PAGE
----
These cultural debates have continued throughout the centuries and today’s differences can, in part, be seen as the modern expression of those long-existing tensions between the Greek and Hebrew traditions in Western intellectual life.

Kramer reminds us, however, that “nothing in history ever stays exactly the same; of course, the debate between what we might call ‘reason’ and ‘revelation’ took new forms as society, science, and culture evolved in the late nineteenth century.”

Americans on both sides of today’s cultural divide are influenced by both of these lasting traditions. But few, if any of us, are pure Greek or pure Hebrew.

Nevertheless, applying the Greek and Hebrew different models to modern American political differences has helped me put some of our different approaches in perspective.

D.G. Martin hosts “North Carolina Bookwatch,” Sunday 3:30 p.m. and Tuesday at 5:00 p.m. on UNC-TV.

Comments

Crime

Blotter: Rockwell man arrested on felony drug, breaking and entering charges

Local

Rep. Amber Baker discusses legislative session during Rowan Democrats breakfast meeting

Local

Thousands of locals, out-of-towners gather for a groovy time at annual Hippie Fest

News

N.C. Zoo ready for expansion if lawmakers OK funding

Education

RSS budgeting for tens of millions in federal COVID-19 relief funding

East Spencer

‘Back in full swing’ for the spring: East Spencer community gathers for food, fun and fellowship at Spring Fest

Local

Rowan native Lingle among those honored with NC Military Veterans Hall of Fame induction

Business

Former pro baseball player, Tar Heel standout Russ Adams finds new career with Trident Insured

Education

Profoundly gifted: Salisbury boy finishing high school, associates degree at 12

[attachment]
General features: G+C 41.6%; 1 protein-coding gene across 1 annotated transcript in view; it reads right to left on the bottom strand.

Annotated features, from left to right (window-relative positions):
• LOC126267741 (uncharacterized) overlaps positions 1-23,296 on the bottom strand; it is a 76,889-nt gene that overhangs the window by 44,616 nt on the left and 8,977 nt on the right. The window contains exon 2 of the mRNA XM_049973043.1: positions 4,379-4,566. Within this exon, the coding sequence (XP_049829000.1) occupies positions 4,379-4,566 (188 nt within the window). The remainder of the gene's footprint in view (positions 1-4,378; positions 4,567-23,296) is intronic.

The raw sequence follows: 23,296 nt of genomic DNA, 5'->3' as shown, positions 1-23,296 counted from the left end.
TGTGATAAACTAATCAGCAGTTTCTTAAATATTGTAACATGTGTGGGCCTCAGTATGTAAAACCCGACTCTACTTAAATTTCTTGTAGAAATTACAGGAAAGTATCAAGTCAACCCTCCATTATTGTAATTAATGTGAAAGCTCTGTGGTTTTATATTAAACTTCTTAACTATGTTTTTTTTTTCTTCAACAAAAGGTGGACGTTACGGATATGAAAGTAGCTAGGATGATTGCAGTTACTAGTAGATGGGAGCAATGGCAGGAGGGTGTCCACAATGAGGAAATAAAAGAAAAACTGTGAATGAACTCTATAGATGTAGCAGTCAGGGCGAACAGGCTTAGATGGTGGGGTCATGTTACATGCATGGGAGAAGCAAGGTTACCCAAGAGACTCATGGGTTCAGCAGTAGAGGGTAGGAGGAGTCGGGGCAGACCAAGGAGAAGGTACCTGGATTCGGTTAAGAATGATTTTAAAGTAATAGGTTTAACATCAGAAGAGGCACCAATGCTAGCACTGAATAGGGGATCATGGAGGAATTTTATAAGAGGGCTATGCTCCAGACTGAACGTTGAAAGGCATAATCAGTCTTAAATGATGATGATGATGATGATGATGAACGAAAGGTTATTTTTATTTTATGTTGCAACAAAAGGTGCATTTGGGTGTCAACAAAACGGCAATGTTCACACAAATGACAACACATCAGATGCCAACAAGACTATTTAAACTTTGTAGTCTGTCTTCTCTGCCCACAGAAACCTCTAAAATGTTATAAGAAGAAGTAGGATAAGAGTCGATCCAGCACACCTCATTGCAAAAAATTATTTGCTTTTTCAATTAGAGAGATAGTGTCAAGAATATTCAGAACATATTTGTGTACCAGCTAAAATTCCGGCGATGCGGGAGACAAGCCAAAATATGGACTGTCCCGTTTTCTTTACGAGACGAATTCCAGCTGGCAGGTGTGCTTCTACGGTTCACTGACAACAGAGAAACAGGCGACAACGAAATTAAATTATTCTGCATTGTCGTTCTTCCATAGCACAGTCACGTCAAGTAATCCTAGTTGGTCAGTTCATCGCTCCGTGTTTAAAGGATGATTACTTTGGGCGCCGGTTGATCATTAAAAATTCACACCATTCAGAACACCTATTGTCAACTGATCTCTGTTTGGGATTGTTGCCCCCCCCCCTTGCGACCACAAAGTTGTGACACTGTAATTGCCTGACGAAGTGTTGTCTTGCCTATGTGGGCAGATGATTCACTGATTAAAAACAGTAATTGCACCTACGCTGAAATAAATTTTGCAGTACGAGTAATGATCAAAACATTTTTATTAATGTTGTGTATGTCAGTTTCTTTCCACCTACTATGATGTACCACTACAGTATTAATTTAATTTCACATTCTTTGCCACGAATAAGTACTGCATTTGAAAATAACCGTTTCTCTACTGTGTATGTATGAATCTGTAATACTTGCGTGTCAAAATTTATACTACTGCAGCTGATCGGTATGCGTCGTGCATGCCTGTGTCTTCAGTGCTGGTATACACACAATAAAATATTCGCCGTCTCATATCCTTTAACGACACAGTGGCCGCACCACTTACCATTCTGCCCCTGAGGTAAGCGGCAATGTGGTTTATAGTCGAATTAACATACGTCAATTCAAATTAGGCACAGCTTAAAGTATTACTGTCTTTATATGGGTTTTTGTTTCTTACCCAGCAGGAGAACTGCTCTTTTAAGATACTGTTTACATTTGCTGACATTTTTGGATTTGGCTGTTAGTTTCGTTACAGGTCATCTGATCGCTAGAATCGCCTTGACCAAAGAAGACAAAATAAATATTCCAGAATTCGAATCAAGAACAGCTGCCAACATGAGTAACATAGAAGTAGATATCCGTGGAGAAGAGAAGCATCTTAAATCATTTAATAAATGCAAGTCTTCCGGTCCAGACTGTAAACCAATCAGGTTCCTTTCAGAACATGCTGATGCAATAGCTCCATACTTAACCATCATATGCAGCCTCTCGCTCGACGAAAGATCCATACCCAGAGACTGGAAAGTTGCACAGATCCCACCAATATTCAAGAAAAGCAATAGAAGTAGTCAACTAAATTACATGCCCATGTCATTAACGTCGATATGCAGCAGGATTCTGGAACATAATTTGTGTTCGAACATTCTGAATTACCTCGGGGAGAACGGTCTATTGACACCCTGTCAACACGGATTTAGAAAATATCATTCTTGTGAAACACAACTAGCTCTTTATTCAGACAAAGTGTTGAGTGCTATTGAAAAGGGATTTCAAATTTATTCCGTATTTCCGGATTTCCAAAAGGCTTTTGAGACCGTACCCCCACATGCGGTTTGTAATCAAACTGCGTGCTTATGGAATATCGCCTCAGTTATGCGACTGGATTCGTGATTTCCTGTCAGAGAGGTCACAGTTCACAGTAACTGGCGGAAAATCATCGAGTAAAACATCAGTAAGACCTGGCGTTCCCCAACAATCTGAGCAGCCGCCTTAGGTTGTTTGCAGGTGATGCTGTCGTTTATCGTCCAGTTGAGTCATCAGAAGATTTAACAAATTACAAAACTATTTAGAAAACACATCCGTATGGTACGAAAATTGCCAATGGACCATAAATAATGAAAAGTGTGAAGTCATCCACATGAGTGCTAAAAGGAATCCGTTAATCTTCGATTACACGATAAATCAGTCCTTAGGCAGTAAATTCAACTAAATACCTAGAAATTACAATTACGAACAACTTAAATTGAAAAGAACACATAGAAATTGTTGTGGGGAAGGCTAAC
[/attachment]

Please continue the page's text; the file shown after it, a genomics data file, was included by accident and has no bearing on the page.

Local

Cheerwine Festival will stick to Main Street, stay away from new park in September

Lifestyle

Celebrating Rowan County’s early cabinetmakers

Education

Service Above Self announces youth challenge winners

Business

Economic Development Commission creates search tool for people seeking Rowan County jobs

Columns

Amy-Lynn Albertson: Arts and Ag Farm Tour set for June 5

High School

High school baseball: Mustangs top Falcons on strength of hurlers

Business

Biz Roundup: Application process now open for Rowan Chamber’s 29th Leadership Rowan class

Sports

Keith Mitchell leads McIlroy, Woodland by 2 at Quail Hollow

Nation/World

States scale back vaccine orders as interest in shots wanes

Nation/World

Major US pipeline halts operations after ransomware attack

News

NC budget dance slowed as GOP leaders differ on bottom line

News

Judge limits footage that family can see of deputy shooting

Coronavirus

People receiving first dose of COVID-19 vaccine grows by less than 1%

Education

Rowan-Salisbury Schools brings Skills Rowan competition back to its roots

Business

Weak jobs report spurs questions about big fed spending